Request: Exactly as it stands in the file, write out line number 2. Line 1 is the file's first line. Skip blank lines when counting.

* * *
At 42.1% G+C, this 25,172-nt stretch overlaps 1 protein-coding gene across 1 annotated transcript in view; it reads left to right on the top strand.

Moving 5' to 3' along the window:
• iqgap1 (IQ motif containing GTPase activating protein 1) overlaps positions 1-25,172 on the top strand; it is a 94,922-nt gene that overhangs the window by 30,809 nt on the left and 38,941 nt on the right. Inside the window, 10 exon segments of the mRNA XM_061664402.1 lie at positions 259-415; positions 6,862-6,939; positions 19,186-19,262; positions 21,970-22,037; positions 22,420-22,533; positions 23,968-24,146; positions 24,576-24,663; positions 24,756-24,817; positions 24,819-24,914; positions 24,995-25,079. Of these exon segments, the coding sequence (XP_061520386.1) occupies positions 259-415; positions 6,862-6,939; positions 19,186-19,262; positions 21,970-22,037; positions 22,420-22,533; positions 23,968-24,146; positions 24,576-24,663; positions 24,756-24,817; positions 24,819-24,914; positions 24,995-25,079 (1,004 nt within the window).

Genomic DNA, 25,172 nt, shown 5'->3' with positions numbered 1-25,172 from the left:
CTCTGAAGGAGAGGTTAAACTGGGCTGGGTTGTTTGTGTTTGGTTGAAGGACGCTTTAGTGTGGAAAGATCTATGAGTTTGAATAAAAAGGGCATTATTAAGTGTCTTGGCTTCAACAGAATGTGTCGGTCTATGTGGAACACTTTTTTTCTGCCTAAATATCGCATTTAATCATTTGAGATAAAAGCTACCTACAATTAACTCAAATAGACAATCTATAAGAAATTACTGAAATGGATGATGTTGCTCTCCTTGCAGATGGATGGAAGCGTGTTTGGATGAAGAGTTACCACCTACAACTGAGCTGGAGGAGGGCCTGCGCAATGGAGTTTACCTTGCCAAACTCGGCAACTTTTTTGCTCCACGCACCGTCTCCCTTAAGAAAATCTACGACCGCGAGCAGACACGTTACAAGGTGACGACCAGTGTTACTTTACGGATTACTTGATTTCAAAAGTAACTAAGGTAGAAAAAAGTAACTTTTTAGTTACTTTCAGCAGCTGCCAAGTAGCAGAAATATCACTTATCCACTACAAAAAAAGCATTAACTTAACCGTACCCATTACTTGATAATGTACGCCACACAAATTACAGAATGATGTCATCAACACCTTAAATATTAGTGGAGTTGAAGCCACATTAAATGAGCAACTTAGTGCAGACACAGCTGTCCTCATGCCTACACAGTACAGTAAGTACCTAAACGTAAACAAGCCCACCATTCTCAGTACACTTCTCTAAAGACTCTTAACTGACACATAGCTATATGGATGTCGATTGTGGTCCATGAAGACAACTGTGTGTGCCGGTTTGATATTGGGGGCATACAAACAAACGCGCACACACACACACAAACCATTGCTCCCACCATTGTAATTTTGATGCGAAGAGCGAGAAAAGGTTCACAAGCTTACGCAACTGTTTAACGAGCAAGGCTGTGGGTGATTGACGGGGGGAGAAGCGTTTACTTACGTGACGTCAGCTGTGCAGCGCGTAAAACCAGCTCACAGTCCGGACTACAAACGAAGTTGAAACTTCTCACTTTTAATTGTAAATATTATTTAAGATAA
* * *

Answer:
Moving 5' to 3' along the window: